A judge on Monday delayed Andrea Yates' capital murder retrial until June because of witness problems cited by her defense attorney.

Jury selection in her retrial for the 2001 bathtub drowning deaths of her children had been scheduled to begin Monday.

But late last week, Yates' attorneys asked State District Judge Belinda Hill to reschedule the trial because two of their defense experts wouldn't be able to testify if the trial began as scheduled. Hill on Monday set jury selection for June 22, with testimony scheduled to begin June 26.

Attorneys George Parnham and Wendell Odom asked Hill to consider the importance the testimony offered by psychiatrists Dr. George Ringholz and Dr. Lucy Puryear in Yates' original 2002 trial.

Parnham and Odom said the two experts are extremely important to their defense and to try Yates without the two experts would "deny her a fair trial."

Hill had earlier denied a request by Parnham to delay the trial. In that initial request, Parnham cited an intense focus on plea negotiations, which broke down earlier this year, and a double jeopardy appeal.

An appeals court last week cleared the way for Yates' retrial, which Parnham argued should be halted because he said prosecutorial misconduct in her 2002 trial would result in double jeopardy if she were tried again. He also requested that the appeals court delay the trial.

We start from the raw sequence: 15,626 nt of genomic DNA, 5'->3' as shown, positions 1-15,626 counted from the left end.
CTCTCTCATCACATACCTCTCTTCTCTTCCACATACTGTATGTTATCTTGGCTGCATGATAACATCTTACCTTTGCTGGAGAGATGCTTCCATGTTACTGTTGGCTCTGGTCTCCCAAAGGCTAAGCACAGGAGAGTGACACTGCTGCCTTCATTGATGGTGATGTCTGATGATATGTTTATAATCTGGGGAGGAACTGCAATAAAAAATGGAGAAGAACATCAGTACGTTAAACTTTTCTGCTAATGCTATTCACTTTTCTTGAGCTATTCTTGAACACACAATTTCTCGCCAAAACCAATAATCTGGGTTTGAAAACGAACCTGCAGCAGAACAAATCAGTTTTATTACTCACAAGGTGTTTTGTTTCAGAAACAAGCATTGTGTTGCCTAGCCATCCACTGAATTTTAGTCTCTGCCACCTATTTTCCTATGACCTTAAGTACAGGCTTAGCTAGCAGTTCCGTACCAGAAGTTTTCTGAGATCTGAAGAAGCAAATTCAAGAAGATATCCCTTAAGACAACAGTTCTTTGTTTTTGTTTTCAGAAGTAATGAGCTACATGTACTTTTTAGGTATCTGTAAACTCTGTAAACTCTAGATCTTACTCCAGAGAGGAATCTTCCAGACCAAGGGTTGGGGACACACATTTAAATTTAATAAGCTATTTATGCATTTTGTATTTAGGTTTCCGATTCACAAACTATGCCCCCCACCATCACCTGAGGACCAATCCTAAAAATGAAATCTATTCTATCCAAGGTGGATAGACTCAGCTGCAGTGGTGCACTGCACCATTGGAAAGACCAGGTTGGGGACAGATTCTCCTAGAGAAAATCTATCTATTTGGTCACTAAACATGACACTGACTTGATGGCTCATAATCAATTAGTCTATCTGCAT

The appeals court upheld Hill's ruling that there was no prosecutorial misconduct and denied Parnham's emergency request for a delay.

Hill ruled this month there couldn't be double jeopardy without prosecutorial misconduct and deemed the claim frivolous.

Last year, the First Court of Appeals overturned Yates' two capital murder convictions based on testimony from forensic psychiatrist Park Dietz about an episode of the television drama "Law & Order."

Dietz said his testimony about a nonexistent episode of "Law & Order," which he said aired in the weeks before Yates' arrest, was a mistake. Dietz described an episode in which a woman was acquitted by reason of insanity of killing her child. Jurors learned of the incorrect testimony after they convicted Yates, but before they sentenced her to life in prison.

Earlier this month, Hill ruled prosecutors were unaware Dietz's testimony was false. The judge noted the incorrect testimony came in response to a question by Parnham and that when he asked for a mistrial, Parnham made no claim of prosecutorial misconduct.

Parnham said he didn't claim prosecutorial misconduct at the time because at the time, he hadn't realized it had occurred.

Yates, 41, has again pleaded innocent by reason of insanity.

To prove insanity, Yates must show she suffered from a severe mental disease or defect and didn't know her actions were wrong.

Yates called police to her Houston home in June 2001, where an officer found the bodies of her four youngest children — John, 5; Paul, 3; Luke, 2 and Mary, 6-months — laid out on a bed. The oldest, 7-year-old Noah, was discovered floating face down in the tub's murky brown water. Hours later Yates confessed to the drownings.

Psychiatrists in Yates' original trial testified she suffered from schizophrenia and postpartum depression, but expert witnesses disagreed over the severity of her illness and whether it prevented her from knowing that drowning her children was wrong.